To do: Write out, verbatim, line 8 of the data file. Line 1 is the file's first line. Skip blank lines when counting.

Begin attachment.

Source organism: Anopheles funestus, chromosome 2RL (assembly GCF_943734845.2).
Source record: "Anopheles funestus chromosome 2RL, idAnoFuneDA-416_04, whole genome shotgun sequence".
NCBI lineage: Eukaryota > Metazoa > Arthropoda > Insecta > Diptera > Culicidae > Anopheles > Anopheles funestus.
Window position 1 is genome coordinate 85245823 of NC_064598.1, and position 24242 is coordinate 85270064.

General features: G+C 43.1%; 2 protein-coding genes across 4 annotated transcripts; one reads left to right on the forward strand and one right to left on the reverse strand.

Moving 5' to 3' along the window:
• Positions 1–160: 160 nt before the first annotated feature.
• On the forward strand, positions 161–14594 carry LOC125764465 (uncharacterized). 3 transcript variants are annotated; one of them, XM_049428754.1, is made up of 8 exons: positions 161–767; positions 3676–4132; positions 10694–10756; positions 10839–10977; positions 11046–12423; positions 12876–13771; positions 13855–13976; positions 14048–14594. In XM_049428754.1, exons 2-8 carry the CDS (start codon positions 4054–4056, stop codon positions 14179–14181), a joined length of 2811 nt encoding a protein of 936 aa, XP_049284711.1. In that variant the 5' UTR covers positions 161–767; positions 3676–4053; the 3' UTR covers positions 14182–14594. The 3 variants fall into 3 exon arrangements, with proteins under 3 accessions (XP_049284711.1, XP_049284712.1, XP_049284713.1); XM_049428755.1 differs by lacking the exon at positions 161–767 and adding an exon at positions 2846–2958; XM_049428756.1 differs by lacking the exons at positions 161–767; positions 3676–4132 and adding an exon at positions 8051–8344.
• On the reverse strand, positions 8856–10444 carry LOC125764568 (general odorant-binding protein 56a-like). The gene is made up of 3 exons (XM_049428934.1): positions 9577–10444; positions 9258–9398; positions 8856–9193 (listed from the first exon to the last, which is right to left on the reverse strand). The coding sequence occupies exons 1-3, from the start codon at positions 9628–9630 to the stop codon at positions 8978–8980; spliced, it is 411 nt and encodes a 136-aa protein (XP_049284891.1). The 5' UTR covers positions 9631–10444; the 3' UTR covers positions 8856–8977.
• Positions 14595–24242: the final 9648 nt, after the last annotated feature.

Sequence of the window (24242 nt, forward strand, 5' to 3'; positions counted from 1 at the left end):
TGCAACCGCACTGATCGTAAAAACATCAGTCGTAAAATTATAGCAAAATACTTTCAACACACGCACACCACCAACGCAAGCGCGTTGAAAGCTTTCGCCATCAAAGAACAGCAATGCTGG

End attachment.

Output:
• On the forward strand, positions 161–14594 carry LOC125764465 (uncharacterized). 3 transcript variants are annotated; one of them, XM_049428754.1, is made up of 8 exons: positions 161–767; positions 3676–4132; positions 10694–10756; positions 10839–10977; positions 11046–12423; positions 12876–13771; positions 13855–13976; positions 14048–14594. In XM_049428754.1, exons 2-8 carry the CDS (start codon positions 4054–4056, stop codon positions 14179–14181), a joined length of 2811 nt encoding a protein of 936 aa, XP_049284711.1. In that variant the 5' UTR covers positions 161–767; positions 3676–4053; the 3' UTR covers positions 14182–14594. The 3 variants fall into 3 exon arrangements, with proteins under 3 accessions (XP_049284711.1, XP_049284712.1, XP_049284713.1); XM_049428755.1 differs by lacking the exon at positions 161–767 and adding an exon at positions 2846–2958; XM_049428756.1 differs by lacking the exons at positions 161–767; positions 3676–4132 and adding an exon at positions 8051–8344.